I've got a cafe that seems to have appeared three doors down from me in a residential street, and if I search for public transport it suggests the best app for me to get to work on is one for the Paris Metro.
I am a big Apple fan, and although I've also got a Galaxy SII (for work), I've pretty much never felt the need to use that ahead of my iPhone so far. It's just become my go-to phone for mapping though.
I develop iOS apps for a living, and I really like the platform. I've also been using the beta for about three months, and frequently I've had to pull my Galaxy S2 out to use the Android maps app. Most people won't have that luxury.
One minor gripe with turn-by-turn. If I'm playing music/podcasts, I would have expected the volume to mute on the other media when driving directions are announced. Not so, it just turns into a garbled mess.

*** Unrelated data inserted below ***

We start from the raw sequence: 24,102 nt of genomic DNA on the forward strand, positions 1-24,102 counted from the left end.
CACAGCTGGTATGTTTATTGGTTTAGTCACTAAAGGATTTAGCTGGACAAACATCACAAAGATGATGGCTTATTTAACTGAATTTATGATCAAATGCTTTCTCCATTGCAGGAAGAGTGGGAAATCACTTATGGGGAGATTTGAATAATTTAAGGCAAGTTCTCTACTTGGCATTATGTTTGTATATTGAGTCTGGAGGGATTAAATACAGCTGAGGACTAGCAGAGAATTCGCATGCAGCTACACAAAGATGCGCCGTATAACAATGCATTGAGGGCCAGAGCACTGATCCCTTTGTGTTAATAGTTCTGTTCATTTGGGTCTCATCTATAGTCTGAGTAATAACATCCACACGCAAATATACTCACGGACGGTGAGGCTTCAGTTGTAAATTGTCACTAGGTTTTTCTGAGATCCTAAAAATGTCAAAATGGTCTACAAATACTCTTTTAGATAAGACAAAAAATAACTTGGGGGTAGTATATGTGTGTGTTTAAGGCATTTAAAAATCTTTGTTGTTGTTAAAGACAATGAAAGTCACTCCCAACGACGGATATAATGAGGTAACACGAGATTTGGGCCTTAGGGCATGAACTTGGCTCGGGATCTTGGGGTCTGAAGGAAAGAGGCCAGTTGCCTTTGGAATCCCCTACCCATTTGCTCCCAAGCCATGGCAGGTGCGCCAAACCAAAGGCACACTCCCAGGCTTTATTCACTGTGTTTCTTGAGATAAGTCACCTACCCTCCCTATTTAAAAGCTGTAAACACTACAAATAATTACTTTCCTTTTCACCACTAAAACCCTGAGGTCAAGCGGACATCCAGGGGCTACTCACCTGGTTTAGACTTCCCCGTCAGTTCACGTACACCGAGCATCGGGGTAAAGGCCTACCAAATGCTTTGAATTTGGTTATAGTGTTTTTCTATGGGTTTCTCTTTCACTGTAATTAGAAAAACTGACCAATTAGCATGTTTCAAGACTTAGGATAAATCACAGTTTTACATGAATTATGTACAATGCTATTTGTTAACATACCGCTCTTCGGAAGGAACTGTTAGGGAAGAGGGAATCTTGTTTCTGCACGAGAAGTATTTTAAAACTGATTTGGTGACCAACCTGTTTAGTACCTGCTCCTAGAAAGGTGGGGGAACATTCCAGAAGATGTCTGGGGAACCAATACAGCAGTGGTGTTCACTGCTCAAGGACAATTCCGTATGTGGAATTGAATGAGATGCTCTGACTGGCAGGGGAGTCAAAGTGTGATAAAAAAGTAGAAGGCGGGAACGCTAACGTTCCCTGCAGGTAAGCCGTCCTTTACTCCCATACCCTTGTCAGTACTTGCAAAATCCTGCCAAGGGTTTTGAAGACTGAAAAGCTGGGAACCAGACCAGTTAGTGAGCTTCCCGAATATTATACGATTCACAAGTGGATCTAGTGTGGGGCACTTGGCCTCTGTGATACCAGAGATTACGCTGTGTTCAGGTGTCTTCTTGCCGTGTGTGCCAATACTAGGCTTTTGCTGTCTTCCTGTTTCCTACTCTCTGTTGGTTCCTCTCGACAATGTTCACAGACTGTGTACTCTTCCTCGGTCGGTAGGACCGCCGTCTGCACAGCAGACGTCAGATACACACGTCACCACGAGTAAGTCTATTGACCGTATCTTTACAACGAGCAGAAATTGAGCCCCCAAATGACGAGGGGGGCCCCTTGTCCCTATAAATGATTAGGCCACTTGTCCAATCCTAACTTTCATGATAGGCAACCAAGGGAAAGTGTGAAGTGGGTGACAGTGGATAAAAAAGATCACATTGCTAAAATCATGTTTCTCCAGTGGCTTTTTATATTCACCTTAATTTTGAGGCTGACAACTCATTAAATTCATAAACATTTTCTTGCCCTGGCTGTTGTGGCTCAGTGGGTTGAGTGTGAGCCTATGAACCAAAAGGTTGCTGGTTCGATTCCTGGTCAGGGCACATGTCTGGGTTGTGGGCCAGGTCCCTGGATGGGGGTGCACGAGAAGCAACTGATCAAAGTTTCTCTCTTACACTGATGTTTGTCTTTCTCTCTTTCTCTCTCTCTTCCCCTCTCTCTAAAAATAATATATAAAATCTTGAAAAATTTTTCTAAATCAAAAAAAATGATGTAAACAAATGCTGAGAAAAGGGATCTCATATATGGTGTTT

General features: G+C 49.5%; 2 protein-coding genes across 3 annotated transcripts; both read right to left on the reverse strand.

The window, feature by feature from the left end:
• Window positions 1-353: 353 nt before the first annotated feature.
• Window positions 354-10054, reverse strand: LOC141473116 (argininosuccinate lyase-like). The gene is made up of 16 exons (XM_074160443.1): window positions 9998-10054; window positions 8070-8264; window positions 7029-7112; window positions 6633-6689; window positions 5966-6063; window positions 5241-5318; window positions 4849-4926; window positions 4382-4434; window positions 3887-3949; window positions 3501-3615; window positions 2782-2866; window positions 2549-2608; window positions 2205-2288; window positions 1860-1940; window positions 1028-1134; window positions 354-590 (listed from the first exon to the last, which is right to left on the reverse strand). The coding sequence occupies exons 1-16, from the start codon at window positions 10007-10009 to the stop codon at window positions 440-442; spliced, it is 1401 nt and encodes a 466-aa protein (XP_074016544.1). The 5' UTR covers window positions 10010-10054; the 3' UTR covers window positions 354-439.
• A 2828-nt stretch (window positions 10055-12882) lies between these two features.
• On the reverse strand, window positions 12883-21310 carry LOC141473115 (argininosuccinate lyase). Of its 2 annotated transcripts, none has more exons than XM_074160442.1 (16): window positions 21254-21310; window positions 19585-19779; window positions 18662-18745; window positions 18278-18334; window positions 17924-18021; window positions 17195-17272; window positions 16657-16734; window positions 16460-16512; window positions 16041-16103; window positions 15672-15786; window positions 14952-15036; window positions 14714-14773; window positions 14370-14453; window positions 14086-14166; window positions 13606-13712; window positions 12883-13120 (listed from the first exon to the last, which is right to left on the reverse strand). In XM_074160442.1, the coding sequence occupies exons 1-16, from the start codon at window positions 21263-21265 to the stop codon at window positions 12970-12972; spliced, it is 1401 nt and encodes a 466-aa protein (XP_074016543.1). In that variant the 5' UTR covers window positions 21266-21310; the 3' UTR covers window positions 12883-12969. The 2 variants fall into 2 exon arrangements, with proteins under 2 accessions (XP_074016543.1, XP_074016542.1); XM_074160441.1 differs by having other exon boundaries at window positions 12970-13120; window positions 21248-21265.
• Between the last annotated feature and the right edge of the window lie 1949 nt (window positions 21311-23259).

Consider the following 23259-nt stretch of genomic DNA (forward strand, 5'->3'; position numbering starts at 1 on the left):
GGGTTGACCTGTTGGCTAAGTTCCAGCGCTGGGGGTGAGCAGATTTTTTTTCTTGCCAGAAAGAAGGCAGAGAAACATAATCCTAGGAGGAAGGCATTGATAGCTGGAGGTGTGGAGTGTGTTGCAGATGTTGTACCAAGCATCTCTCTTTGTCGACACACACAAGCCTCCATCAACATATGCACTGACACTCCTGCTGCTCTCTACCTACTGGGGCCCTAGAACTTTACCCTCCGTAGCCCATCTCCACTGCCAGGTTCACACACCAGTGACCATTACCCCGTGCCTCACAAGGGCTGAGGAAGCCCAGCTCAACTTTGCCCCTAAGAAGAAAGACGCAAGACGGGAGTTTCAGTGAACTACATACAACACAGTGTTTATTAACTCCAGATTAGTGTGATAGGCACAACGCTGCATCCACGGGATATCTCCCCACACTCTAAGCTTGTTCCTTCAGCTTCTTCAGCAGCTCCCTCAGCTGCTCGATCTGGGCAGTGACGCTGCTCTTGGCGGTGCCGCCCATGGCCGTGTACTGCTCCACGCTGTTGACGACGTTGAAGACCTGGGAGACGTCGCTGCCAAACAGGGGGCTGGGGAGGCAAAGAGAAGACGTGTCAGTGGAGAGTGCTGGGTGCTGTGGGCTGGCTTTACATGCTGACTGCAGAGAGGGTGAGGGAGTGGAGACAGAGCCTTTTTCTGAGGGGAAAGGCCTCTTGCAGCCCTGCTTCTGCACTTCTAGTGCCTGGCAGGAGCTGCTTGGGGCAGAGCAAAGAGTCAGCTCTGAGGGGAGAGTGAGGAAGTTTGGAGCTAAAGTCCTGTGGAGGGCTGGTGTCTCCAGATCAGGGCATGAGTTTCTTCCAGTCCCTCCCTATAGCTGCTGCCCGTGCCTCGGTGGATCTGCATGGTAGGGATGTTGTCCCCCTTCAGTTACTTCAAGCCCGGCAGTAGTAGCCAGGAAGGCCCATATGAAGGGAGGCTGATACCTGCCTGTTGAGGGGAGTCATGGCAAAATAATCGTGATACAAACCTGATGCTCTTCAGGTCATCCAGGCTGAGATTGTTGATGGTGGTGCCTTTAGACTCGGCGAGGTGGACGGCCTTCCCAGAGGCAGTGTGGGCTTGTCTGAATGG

The compression on Siri kind of sucks too.
I don't really sue turn-by-turn but from what I understand it's supposed to lower the volume of other media playing when announcing directions and then bring the volume back when done. Might be something you can change in the settings.
To the people talking about this is a sign of Steve Jobs being gone. I'm sure he had his hand in wanting to get away from Google Maps. These types of things were still part of his plan. AppleTV (the none hobby version) is part of his plan. We haven't seen that. There is still a trail that Steve laid down we are walking on. It's more 5-10 years from now I imagine that will lack the touch. Maybe it is fading. It's still there though. imho.
Problem is, I don't see what they are supposed to do except throwing massive amounts of money and manpower at the problem - but even that will take a long time to fix the major issues that are in iOS6 Maps.
It will be very interesting to see how they react to this problem.
Maybe not as feature rich as some of the alternatives, but what do you expect in a v1? They will iterate, though the yearly releases means it will take time but it will get there. In the mean time the app store provides a lot of options for users to replace lost functionality.